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Spokane, Washington  Est. May 19, 1883
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Otter creates group to fix roads funding

BOISE – Gov. Butch Otter took a major step back in his push for more roads funding Tuesday, assigning a task force studying funding solutions to report back in December 2010 – long after next year’s legislative session and just before the 2011 session. “Obviously … there’s a lot of work to do,” Otter said. “That gives them plenty of time – they’re not going to hurry into anything. All options are on the table."

Otter retreats on Idaho road funding

Idaho Gov. Butch Otter took a major step back in his push for more road funding in the state on Tuesday, assigning a task force studying funding solutions to report back in December of 2010 - long after next year's legislative session, and just before the 2011 session. The move would delay the recommendations until after the 2010 legislative elections.

Stimulus details came too late, Otter says

Three state governors agreed Monday that they had hoped more federal stimulus dollars would be devoted to infrastructure projects because of the challenge of finding one-time projects that create jobs but don’t obligate states for future funding. “I think we’ve all been very cautious about growing our programs and making sure we didn’t put ourselves in a position that we couldn’t sustain,” said Democratic Gov. Joe Manchin of West Virginia.

Otter’s hard line softens over time

BOISE – When Idaho Gov. Butch Otter was a legislator back in the ’70s, he was precisely the sort of outspoken, no-new-taxes, shrink-government conservative as those in the House who stymied his transportation initiative this year. Now he can’t understand why the young lawmakers don’t get his point in pushing for a gas tax increase – that transportation is a proper role of government, and it’s pay now or pay more later.

Butch Otter: Evolution of a Libertarian

BOISE – When Idaho Gov. Butch Otter was a legislator back in the ’70s, he was precisely the sort of outspoken, no-new-taxes, shrink-government conservative as those in the House who stymied his transportation initiative this year.

New plates honor combat victims

BOISE – Idaho already had more than 70 special license plates, touting interests as varied as breast cancer awareness and skiing. Now it has four more. Gov. Butch Otter signed a bill into law Monday creating a “Gold Star Family” license plate for families who’ve lost a member in military combat.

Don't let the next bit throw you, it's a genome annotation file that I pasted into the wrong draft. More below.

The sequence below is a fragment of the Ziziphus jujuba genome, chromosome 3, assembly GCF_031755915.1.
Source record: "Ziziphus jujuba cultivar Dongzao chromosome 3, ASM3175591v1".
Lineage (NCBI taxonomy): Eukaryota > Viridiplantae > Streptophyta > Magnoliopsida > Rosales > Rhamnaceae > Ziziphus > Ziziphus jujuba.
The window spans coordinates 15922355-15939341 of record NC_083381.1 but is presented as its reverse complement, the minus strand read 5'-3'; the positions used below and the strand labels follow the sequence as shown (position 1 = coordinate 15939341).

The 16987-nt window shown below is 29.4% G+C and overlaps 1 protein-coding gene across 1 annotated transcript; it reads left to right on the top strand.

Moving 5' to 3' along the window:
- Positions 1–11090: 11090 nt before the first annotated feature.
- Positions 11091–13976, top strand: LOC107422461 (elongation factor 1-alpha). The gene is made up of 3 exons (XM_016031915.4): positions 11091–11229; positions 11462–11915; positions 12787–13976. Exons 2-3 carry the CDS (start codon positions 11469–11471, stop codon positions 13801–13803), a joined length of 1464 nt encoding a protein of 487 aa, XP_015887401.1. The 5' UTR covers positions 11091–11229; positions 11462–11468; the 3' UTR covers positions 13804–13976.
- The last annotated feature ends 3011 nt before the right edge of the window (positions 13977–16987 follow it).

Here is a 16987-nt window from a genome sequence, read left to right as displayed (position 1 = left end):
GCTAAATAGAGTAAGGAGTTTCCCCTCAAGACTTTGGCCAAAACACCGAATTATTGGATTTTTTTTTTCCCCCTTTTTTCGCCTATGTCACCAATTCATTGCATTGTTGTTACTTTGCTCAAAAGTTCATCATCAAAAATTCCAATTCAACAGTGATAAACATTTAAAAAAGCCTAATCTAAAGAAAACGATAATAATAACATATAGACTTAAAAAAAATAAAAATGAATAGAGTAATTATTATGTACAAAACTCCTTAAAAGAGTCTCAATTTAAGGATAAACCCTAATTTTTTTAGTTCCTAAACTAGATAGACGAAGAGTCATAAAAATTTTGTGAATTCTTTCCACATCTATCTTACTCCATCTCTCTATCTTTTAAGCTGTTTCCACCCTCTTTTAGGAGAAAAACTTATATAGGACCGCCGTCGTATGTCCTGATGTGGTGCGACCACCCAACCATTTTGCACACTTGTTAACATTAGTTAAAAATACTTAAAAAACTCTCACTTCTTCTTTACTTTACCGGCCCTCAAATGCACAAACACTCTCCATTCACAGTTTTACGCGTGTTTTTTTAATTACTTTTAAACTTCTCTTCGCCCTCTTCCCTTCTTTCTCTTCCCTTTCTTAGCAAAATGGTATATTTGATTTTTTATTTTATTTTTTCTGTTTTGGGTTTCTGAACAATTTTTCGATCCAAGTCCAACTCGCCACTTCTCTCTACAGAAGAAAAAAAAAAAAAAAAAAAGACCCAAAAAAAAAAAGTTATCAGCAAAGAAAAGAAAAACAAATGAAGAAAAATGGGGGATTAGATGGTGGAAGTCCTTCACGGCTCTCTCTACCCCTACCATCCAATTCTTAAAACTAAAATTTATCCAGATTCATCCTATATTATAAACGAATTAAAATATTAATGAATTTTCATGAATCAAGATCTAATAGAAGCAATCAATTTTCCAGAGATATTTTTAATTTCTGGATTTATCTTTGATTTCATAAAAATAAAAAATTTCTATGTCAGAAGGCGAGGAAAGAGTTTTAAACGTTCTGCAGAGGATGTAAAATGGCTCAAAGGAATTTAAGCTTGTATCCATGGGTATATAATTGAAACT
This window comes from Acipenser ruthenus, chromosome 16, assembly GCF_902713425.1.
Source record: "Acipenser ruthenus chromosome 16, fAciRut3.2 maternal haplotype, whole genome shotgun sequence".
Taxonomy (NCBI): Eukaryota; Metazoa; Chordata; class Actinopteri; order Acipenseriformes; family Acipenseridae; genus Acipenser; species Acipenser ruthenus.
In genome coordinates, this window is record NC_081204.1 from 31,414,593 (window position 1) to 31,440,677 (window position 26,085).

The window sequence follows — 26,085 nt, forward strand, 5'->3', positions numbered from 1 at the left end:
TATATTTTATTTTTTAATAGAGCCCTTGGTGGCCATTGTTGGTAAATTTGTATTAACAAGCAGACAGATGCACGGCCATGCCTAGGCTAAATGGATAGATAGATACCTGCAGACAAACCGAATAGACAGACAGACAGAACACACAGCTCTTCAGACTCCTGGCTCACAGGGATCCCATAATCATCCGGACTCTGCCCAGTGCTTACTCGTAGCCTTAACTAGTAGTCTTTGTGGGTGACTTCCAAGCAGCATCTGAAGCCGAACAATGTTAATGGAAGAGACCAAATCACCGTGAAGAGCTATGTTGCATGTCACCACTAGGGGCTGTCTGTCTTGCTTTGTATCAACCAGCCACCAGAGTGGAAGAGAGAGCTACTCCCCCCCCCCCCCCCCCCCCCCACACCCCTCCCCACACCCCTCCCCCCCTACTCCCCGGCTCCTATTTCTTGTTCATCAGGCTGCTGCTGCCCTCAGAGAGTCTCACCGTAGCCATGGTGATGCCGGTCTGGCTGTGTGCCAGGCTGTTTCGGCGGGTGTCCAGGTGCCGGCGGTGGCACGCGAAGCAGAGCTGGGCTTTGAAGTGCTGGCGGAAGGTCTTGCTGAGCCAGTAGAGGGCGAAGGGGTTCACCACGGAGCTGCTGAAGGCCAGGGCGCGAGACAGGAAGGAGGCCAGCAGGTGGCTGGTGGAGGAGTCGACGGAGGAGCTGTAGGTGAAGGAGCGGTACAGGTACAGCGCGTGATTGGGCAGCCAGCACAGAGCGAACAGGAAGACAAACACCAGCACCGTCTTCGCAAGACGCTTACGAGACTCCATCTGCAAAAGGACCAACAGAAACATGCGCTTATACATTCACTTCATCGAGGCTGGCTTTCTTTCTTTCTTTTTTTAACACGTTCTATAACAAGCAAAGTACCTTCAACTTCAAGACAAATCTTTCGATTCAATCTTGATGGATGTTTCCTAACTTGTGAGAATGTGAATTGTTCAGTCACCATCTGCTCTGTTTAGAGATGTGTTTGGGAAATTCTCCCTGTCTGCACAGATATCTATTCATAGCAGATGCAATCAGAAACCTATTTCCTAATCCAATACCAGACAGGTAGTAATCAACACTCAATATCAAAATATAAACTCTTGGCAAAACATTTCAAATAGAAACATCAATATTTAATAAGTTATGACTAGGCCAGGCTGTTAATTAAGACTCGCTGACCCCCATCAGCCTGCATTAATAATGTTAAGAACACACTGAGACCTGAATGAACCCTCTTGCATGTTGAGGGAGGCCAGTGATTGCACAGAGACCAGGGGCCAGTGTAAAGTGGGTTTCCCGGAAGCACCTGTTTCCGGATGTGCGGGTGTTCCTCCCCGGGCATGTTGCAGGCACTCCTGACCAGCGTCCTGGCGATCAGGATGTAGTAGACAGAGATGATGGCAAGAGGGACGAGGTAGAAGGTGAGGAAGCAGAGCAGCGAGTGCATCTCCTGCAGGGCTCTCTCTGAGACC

New Idaho specialty plates include ‘Gold Star’

Idaho already had more than 70 options for special license plates, from breast cancer awareness to snow skier to Pearl Harbor survivor. Now it's got four more, as Gov. Butch Otter signed a bill into law today creating a "Gold Star Family" license plate for families who've lost a member in combat.

Otter vetoes more bills

BOISE – Idaho Gov. Butch Otter vetoed 25 bills on Tuesday, after his own party in the House overwhelmingly killed his transportation plan. House members followed up the bill’s 55-15 defeat by bringing out a cake decorated with twinkling candles to commemorate the 100th day of this year’s legislative session.

Otter pushes for road funds

BOISE – Gov. Butch Otter vetoed 10 bills Monday, jolting state lawmakers into action on his transportation initiative 99 days into the legislative session. Six hours after he wielded his big, red “VETO” stamp for the 10th time, the Idaho Senate voted 21-14 in favor of an amended bill that would raise Idaho’s gas tax by 3 cents a gallon next year and another 3 cents the following year, plus raise an array of Department of Motor Vehicle fees and eliminate an ethanol exemption from the gas tax.

Our View: Idaho’s lack of disclosure sends wrong message

The Idaho Legislature looked like it would finally overcome perennial opposition to personal financial disclosure requirements for lawmakers, but House Speaker Lawerence Denney has decided to sit on the bill. The Senate passed the measure unanimously Thursday. Gov. Butch Otter is eager to sign it. House State Affairs Chairman Tom Loertscher, R-Iona, was skeptical at first but didn’t find the bill objectionable upon reading it.